Cardynal’s approach is to understand the long-term and make use of compounding effects. However, we are also mindful of the need to steer around the next corner and tackle the biggest risks first.

Long range planning requires drilling down to the key fixed cost inputs (e.g. school fees, mortgages, car leases, median monthly food costs, etc.) while recognising that the variable costs (lifestyle items) are prone to skew. Ensuring that planning outputs are actually usable / useful / accurate requires any projections to be kept to 5-10 years forward, otherwise there cannot be much confidence in their reliability. There is not much sense in having vague 30 year plans that have huge buffers of conservatism built into them: the cost of keeping powder dry for the buffer may be entirely unreasonable compared to a decent opportunity nearby.

Similarly, when it comes to deciding how and when to exit an asset, if an opportunity to crystallise already decent returns arises, it can be better to act now rather than being too late or worse, underestimating the ‘risk’ in “risk weighted return” and using nest-egg money in an attempt to hold out that little bit longer, only because it was originally part of a nebulous “30-year plan”

We debate these issues hard and openly, and encourage action once the key risks have been articulated and sufficiently mitigated.

We intend to create an end to end platform that genuinely democratises global investing and makes it accessible to anyone.


Financial market professionals have, over the last century or so, self-organised into very costly legacy infrastructures for screening and managing investments:

  • Investment banks, brokers, clearing houses, stock exchanges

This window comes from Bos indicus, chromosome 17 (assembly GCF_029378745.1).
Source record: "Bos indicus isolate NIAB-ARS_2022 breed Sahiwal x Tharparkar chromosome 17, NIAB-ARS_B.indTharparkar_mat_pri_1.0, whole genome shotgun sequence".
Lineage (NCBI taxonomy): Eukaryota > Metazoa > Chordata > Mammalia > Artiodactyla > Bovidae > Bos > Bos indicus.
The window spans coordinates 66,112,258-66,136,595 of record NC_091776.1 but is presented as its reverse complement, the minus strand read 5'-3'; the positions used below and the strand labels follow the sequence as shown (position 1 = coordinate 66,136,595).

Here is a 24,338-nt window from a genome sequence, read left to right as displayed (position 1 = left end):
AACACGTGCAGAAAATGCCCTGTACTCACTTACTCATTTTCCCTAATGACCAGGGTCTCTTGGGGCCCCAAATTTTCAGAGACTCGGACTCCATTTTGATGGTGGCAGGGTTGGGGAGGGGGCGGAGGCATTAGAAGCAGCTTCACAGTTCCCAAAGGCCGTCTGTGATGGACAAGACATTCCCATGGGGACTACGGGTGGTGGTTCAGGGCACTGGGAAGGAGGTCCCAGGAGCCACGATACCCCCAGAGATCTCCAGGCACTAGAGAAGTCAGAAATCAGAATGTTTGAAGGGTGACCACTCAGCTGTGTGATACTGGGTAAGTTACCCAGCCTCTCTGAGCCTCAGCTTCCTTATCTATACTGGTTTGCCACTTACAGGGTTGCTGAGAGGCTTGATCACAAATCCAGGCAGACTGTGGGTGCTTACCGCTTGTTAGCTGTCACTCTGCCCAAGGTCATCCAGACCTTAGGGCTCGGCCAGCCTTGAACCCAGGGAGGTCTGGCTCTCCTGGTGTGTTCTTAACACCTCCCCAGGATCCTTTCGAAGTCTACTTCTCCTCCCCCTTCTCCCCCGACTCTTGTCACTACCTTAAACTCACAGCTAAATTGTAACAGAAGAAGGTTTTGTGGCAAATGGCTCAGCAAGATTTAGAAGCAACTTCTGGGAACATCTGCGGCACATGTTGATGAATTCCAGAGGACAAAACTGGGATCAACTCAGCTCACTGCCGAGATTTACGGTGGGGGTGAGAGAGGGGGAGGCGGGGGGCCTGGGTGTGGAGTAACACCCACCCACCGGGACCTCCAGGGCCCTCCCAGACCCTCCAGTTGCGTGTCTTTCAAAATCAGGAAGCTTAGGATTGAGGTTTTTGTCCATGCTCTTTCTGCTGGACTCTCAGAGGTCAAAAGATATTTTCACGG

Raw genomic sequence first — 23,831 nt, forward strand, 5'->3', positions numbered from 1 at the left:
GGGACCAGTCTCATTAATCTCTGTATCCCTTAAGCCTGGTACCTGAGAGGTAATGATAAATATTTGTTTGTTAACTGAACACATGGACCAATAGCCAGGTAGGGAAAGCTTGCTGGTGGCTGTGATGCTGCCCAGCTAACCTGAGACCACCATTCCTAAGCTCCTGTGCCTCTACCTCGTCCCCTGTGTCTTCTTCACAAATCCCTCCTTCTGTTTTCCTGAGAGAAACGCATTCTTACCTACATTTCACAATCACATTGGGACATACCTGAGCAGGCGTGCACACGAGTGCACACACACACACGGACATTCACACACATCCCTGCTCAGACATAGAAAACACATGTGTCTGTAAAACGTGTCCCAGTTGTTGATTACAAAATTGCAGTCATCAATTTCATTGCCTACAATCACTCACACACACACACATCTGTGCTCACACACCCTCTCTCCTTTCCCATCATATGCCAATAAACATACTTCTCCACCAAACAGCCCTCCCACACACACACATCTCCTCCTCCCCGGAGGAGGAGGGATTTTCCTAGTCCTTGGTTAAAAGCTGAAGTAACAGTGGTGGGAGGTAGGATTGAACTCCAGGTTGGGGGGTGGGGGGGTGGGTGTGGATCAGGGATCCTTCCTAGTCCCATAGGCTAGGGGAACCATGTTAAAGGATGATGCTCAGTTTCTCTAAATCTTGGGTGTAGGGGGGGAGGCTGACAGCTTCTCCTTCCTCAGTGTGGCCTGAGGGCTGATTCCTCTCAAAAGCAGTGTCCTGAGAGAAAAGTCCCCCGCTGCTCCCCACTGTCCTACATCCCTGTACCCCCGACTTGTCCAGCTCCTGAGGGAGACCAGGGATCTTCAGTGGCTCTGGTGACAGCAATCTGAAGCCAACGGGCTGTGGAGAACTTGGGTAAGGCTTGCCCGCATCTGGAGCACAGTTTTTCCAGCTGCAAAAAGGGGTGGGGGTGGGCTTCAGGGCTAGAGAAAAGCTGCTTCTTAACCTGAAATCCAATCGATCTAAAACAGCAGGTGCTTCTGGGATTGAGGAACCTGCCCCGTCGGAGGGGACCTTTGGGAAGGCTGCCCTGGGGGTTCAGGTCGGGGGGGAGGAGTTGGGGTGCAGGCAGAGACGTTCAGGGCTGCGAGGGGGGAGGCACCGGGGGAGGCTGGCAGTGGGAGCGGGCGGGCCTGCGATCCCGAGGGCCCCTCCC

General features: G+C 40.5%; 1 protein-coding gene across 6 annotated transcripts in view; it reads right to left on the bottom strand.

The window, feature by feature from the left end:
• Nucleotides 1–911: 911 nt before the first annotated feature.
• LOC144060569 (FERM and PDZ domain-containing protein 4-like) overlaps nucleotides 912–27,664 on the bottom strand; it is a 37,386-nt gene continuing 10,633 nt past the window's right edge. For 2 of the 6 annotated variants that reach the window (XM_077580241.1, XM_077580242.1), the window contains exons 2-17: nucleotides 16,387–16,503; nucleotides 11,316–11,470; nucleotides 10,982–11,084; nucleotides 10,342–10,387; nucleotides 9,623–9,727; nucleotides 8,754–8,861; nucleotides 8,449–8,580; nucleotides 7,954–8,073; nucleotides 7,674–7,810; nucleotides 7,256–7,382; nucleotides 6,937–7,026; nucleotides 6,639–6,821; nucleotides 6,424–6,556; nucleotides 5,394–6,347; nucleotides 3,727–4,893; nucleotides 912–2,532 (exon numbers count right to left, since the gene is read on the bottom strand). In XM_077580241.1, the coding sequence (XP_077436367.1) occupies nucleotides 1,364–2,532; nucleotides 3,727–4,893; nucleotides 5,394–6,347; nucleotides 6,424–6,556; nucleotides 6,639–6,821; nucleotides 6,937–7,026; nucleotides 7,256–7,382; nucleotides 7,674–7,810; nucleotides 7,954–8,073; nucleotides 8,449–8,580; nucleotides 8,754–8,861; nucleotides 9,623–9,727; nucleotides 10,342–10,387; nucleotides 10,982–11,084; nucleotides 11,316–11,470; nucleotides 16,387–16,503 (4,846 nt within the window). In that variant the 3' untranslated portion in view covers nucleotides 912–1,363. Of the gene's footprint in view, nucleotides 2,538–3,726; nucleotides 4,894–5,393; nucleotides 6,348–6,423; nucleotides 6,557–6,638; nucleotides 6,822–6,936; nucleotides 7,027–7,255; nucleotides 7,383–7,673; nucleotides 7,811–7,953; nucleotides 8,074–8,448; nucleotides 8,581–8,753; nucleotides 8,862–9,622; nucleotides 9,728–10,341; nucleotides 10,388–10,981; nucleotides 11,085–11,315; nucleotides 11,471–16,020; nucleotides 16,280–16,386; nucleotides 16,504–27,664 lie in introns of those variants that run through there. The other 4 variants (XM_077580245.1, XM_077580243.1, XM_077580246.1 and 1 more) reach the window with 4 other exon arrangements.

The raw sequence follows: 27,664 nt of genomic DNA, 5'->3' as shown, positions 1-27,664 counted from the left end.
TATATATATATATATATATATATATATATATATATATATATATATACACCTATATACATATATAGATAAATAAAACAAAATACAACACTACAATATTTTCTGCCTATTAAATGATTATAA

• Private equity, hedge funds, venture capital, institutional investors
  • Rating agencies, lawyers, accountants, commercial and retail banks, insurers, asset managers, family offices

Private investors struggle with an excess of choice, complexity, costs. They may not have sufficient investment experience, even if they have accumulated huge expertise in their own profession or business, to be able to confidently branch out into global opportunities.

Our View

Confidence and global market access can now be realistically combined in an app format. It is reasonable to think that professional investment skills can be put in the hands of ordinary investors without requiring them to spend 20 years working in an investment firm

Our Business Philosophy Has Six Main Tenets

  1. Screen markets using natural language algorithms to sift through bulk data sets, with filters the investor specifies themself
  2. Do not limit the investible universe to geographies or situations that are familiar
  3. Trade infrequently and decisively
  4. Build very wide antennae, to help make good decisions early by learning from unfamiliar domains - get involved in a broad set of discussions with other investors
  5. Maximise adaptability even where that’s uncomfortable
  6. Be aware of loss aversion and take the emotion out of it: don’t shop for food on an empty stomach!

Welcome to Cardynal!

We are a fintech startup building the next generation of investment technology

Three pain points Investors are frustrated with today
  • Front end on-boarding and compliance: There is a profound need to streamline current cross-border Know-Your-Customer hurdles
  • Opportunities: it’s tough to buy/sell across multiple asset classes, particularly outside your home jurisdiction
  • Keeping track: With multiple service providers, investment managers, banks etc., investors struggle to get decent aggregate transaction reporting and news. So far, Artificial Intelligence and Machine Learning haven’t improved the situation much - why not?